MARSHALLS ISLANDS NATIONAL GYM LIES NEGLECTED

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Funding to repair fallen roof unavailable

By Giff Johnson MAJURO, Marshall Islands (Marianas Variety, Jan. 6, 2012) - More than six months after part of its roof collapsed from termite damage, the Marshall Islands national gymnasium sits silently — no basketball, volleyball or other sports activities happening, and little prospect of it getting back into use in 2012.

Behind the scenes, the Marshall Islands Ministry of Public Works has produced cost estimates for replacing the roof, Chief Secretary Casten Nemra has initiated discussions with the Japan International Cooperation Agency (JICA) on possible help, and JICA has responded with plans to send a technical survey team to Majuro.

But funding for fixing this national sports asset — the only recreation center of its kind in Majuro — has not yet been identified, and it is not included in the current year priority projects identified by the government for US Compact funding this year.The Marshall Islands is hoping to get help from Japan, though Japan officials say large-scale funding is unlikely.

JICA resident representative Junji Ishizuka said Wednesday that when JICA completes a construction project such as the gym and turns it over to the host nation, "it becomes the recipient’s responsibility." The problem, he said, was lack of maintenance by the Republic of the Marshall Islands government.

Despite this, Japan does not want to see this important sports facility sitting idle and further deteriorating, Ishizuka said. In response to the request for assistance from the Marshall Islands, a technical survey team from Japan is expected to arrive by March to evaluate the problem and offer recommendations for renovation.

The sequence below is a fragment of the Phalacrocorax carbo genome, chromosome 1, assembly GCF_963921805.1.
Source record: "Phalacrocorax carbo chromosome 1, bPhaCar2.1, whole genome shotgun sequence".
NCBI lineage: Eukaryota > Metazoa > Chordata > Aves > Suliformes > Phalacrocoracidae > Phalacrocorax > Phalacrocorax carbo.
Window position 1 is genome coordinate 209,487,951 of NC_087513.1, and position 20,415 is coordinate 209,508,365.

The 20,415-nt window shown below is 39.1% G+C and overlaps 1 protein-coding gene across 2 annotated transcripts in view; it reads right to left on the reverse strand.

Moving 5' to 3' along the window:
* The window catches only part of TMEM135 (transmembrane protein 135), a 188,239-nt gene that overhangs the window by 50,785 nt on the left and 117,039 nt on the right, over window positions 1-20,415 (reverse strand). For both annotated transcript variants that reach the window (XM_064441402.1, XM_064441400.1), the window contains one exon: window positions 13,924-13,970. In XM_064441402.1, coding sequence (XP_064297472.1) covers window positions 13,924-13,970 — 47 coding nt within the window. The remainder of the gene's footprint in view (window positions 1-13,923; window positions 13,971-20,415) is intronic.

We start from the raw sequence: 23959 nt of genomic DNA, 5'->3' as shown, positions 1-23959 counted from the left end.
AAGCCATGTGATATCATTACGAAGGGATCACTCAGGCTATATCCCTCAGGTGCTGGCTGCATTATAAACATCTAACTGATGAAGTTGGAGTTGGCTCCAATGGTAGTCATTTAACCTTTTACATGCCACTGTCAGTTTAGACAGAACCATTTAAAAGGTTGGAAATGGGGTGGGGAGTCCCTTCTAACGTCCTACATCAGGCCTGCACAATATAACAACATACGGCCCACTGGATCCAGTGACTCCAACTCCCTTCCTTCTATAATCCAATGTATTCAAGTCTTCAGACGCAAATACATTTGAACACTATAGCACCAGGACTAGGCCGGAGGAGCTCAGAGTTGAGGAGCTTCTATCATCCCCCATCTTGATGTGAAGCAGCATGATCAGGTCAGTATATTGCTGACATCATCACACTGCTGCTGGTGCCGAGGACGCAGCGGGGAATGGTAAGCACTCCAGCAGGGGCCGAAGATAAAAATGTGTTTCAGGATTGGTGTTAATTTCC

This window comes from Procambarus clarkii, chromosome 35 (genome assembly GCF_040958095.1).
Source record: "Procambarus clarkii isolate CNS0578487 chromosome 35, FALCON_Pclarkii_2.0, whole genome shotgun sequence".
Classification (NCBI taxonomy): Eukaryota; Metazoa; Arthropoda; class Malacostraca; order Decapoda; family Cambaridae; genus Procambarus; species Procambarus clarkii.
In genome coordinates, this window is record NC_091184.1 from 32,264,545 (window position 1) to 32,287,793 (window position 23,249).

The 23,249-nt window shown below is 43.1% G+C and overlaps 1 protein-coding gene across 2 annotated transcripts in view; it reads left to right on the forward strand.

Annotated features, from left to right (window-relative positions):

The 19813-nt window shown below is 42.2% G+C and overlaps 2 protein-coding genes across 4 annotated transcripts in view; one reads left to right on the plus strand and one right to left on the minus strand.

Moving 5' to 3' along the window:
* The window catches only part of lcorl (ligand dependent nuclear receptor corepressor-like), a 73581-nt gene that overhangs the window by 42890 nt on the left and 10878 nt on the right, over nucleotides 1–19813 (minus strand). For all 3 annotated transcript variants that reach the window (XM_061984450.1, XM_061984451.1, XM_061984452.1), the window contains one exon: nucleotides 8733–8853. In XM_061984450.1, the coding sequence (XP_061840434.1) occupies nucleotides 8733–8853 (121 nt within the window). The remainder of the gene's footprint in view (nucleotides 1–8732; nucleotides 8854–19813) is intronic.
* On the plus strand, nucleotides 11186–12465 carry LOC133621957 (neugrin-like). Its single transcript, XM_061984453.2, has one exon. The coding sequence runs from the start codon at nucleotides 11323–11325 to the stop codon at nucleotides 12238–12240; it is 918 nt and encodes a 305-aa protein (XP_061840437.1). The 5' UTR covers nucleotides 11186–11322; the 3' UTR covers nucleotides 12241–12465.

Heavy termite damage caused the partial collapse of the roof, and has also caused considerable damage to the wood roof support beams throughout the rest of the gym.

Public Works has estimated one option for replacing the roof using a steel frame will cost about $800,000. But whatever option is chosen it is unlikely that Japan can or will fund the entire cost. "We will consult with the RMI regarding co-financing options," Ishizuka said.

"The closing of the facility is unhappy for both RMI and JICA," he said. "We’d like to recover the facility."

Ministry of Public Works’ Project Management Unit official Melvin Dacillo said that the ministry is reviewing the possibility of re-roofing the ECC with a steel structure that would cost in the neighborhood of $800,000. This proposal has been submitted to the RMI government for consideration, he said.

This would likely require retrofitting the ECC for additional support to hold the heavier roof but would eliminate the termite concern, Dacillo said.

The big issue, according to both Nemra and Dacillo, is where to get funding for the facility.

"Discussions on ECC are on-going at this stage," Nemra said. "Recently, we have been made aware that JICA is initiating a second assessment team to come to Majuro soon for further review and determination, a positive gesture which hopefully will lead to a favorable outcome."

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